Century Dictionary and Cyclopedia
- n. The state or condition of being faint; defect of strength; feebleness; deficiency of force, brightness, vividness, distinctness, or the like; want of vigor, energy, or heartiness; timorousness; dejection; irresolution.
- n. The property of being or feeling faint.
GNU Webster's 1913
- n. The state of being faint; loss of strength, or of consciousness, and self-control.
- n. Want of vigor or energy.
- n. Feebleness, as of color or light; lack of distinctness.
- n. Faint-heartedness; timorousness; dejection.
- n. a feeling of faintness and of being ready to swoon
- n. the trait of lacking boldness and courage
- n. the property of being without strength
- n. barely audible
- n. the quality of being dim or lacking contrast
- faint + -ness (Wiktionary)
“When she asperged the warm water with cologne, -- it was her secret delight and greatest effort of economy to buy this cologne, -- she always had one little moment of what she called faintness -- that faintness which had veiled her eyes, and chained her hands, and stilled her throbbing bosom, when as a bride she came from the church with him.”
“His hands and feet were bound with iron: but his head, owing to faintness from the wounds he had received at Lumloch, was so bent down on his breast as he reclined on the boat, that I could not then see his face.”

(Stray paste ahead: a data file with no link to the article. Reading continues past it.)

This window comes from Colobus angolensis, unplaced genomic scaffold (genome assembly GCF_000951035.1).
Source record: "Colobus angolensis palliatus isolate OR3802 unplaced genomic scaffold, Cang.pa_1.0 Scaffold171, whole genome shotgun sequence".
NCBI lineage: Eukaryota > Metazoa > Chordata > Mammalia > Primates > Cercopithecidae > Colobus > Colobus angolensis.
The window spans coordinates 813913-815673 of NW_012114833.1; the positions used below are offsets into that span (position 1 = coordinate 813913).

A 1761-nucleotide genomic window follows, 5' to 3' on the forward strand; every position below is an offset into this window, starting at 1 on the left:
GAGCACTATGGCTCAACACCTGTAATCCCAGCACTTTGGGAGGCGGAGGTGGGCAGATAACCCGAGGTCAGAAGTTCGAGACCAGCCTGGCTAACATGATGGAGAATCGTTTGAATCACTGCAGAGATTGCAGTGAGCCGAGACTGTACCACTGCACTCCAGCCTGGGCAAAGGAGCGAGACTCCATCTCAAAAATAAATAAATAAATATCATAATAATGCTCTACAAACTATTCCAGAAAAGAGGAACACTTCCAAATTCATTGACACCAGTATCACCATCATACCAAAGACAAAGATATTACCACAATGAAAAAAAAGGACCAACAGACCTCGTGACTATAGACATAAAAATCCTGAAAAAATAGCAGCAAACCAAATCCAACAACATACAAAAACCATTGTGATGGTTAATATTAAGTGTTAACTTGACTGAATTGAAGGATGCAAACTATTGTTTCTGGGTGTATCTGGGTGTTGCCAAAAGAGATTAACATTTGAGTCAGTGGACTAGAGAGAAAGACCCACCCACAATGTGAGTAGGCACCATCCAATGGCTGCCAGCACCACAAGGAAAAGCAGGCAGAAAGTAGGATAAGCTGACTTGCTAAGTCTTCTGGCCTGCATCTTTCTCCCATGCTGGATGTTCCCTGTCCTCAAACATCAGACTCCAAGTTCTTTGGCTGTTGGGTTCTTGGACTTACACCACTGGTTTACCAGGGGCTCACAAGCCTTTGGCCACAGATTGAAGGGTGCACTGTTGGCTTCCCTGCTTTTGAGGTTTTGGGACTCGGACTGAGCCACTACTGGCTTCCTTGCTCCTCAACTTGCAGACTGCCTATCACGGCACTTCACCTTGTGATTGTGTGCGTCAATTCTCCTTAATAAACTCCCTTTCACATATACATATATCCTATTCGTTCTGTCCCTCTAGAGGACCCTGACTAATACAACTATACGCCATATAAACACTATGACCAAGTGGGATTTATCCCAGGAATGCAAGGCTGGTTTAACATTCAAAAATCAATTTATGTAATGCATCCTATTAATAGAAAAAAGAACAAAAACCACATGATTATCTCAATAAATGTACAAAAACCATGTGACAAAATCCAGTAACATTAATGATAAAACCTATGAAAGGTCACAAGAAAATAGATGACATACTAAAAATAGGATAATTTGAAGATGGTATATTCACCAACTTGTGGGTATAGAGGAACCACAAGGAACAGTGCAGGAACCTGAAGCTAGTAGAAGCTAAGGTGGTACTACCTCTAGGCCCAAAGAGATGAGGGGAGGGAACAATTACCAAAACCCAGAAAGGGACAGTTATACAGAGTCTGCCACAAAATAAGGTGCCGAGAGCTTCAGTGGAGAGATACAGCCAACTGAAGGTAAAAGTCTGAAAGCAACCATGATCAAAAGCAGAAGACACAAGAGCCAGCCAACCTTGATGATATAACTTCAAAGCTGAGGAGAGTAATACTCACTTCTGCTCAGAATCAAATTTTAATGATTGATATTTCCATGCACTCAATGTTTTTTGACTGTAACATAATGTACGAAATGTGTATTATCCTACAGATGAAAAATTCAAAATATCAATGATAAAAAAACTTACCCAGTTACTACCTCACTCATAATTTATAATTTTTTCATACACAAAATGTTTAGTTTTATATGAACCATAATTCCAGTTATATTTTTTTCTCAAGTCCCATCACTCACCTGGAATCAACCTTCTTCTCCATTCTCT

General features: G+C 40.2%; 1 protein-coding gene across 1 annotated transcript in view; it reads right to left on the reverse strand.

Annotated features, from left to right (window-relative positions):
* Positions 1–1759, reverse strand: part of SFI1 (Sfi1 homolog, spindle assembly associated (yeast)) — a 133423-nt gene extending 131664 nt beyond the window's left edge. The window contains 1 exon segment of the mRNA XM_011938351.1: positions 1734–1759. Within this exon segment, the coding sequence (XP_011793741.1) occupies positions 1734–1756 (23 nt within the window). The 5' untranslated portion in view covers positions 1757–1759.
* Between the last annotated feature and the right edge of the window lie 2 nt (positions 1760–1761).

“I told you to wait outside, sir,' he said with exasperation, stating clearly that my faintness was my own fault.”
In The Frame
“As for a temporary faintness, that is by no means outside our experience.”
“The sense of extension may be ranked amongst these appetites, since the deficiency of its object gives disagreeable sensation; when this happens in the arterial system, it is called faintness, and seems to bear some analogy to hunger and to cold; which like it are attended with emptiness of a part of the vascular system.”
“Mr Witherden, sir, a kind of faintness is upon my spirits — if you would do me the favour to ring the bell and order up a glass of something warm and spicy, I shall, notwithstanding what has passed, have a melancholy pleasure in drinking your good health.”
“Maybe it was the words, or the sudden wash of feeling, the sadness that came over me like a kind of faintness, that made me yearn forward as I said those last words, and meant them with all my heart even as I felt the metal of that crowbar in my hand, I loved you, too,”
Black and Blue
“Only for an immediate and transitory need, such as faintness or shock, is the quickly passing stimulating power of alcohol useful; and even for such purposes other stimulants are more valuable.”
“A trembling like that of faintness which is fought off by an effort of will ran over her, and he watched the pale, unsteady quiver of her eyelids.”
“Assyria (Re 17: 15). fainted -- literally, were "faintness" (itself); more forcible than the verb.”
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